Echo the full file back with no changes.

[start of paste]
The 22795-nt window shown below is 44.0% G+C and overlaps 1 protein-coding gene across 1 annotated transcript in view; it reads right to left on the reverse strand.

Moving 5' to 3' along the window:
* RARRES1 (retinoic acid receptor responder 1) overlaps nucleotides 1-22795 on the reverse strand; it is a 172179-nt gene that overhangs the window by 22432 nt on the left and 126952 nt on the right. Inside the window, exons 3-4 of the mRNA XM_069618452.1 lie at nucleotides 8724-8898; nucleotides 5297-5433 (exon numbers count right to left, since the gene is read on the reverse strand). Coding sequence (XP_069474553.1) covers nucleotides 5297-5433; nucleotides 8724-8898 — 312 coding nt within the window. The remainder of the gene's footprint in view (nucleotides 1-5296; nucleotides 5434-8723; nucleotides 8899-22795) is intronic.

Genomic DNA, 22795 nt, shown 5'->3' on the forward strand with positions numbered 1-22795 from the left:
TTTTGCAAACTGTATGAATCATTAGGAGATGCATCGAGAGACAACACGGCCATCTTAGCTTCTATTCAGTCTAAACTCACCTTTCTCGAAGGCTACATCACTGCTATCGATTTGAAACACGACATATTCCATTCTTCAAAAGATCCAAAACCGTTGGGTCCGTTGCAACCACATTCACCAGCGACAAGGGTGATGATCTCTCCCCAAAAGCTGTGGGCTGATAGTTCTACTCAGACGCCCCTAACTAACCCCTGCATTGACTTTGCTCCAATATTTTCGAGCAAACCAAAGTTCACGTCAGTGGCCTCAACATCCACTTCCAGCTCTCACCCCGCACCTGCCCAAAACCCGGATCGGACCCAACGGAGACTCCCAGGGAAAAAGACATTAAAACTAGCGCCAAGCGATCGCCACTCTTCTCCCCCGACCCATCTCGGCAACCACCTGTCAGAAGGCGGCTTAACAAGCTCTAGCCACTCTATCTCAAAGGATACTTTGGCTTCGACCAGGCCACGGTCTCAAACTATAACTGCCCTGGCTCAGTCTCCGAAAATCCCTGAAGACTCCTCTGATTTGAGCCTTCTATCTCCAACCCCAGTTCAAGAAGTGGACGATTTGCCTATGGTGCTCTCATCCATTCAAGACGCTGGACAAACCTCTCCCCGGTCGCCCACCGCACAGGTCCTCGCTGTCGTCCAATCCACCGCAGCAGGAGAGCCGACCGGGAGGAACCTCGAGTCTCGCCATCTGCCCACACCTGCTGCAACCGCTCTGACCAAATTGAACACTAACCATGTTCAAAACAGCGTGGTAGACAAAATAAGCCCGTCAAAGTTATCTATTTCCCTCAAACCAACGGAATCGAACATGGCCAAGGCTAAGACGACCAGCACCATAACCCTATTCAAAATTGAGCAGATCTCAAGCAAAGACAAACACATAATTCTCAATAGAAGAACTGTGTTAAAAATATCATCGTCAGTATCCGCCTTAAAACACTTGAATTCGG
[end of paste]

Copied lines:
The 22795-nt window shown below is 44.0% G+C and overlaps 1 protein-coding gene across 1 annotated transcript in view; it reads right to left on the reverse strand.

Moving 5' to 3' along the window:
* RARRES1 (retinoic acid receptor responder 1) overlaps nucleotides 1-22795 on the reverse strand; it is a 172179-nt gene that overhangs the window by 22432 nt on the left and 126952 nt on the right. Inside the window, exons 3-4 of the mRNA XM_069618452.1 lie at nucleotides 8724-8898; nucleotides 5297-5433 (exon numbers count right to left, since the gene is read on the reverse strand). Coding sequence (XP_069474553.1) covers nucleotides 5297-5433; nucleotides 8724-8898 — 312 coding nt within the window. The remainder of the gene's footprint in view (nucleotides 1-5296; nucleotides 5434-8723; nucleotides 8899-22795) is intronic.

Genomic DNA, 22795 nt, shown 5'->3' on the forward strand with positions numbered 1-22795 from the left:
TTTTGCAAACTGTATGAATCATTAGGAGATGCATCGAGAGACAACACGGCCATCTTAGCTTCTATTCAGTCTAAACTCACCTTTCTCGAAGGCTACATCACTGCTATCGATTTGAAACACGACATATTCCATTCTTCAAAAGATCCAAAACCGTTGGGTCCGTTGCAACCACATTCACCAGCGACAAGGGTGATGATCTCTCCCCAAAAGCTGTGGGCTGATAGTTCTACTCAGACGCCCCTAACTAACCCCTGCATTGACTTTGCTCCAATATTTTCGAGCAAACCAAAGTTCACGTCAGTGGCCTCAACATCCACTTCCAGCTCTCACCCCGCACCTGCCCAAAACCCGGATCGGACCCAACGGAGACTCCCAGGGAAAAAGACATTAAAACTAGCGCCAAGCGATCGCCACTCTTCTCCCCCGACCCATCTCGGCAACCACCTGTCAGAAGGCGGCTTAACAAGCTCTAGCCACTCTATCTCAAAGGATACTTTGGCTTCGACCAGGCCACGGTCTCAAACTATAACTGCCCTGGCTCAGTCTCCGAAAATCCCTGAAGACTCCTCTGATTTGAGCCTTCTATCTCCAACCCCAGTTCAAGAAGTGGACGATTTGCCTATGGTGCTCTCATCCATTCAAGACGCTGGACAAACCTCTCCCCGGTCGCCCACCGCACAGGTCCTCGCTGTCGTCCAATCCACCGCAGCAGGAGAGCCGACCGGGAGGAACCTCGAGTCTCGCCATCTGCCCACACCTGCTGCAACCGCTCTGACCAAATTGAACACTAACCATGTTCAAAACAGCGTGGTAGACAAAATAAGCCCGTCAAAGTTATCTATTTCCCTCAAACCAACGGAATCGAACATGGCCAAGGCTAAGACGACCAGCACCATAACCCTATTCAAAATTGAGCAGATCTCAAGCAAAGACAAACACATAATTCTCAATAGAAGAACTGTGTTAAAAATATCATCGTCAGTATCCGCCTTAAAACACTTGAATTCGG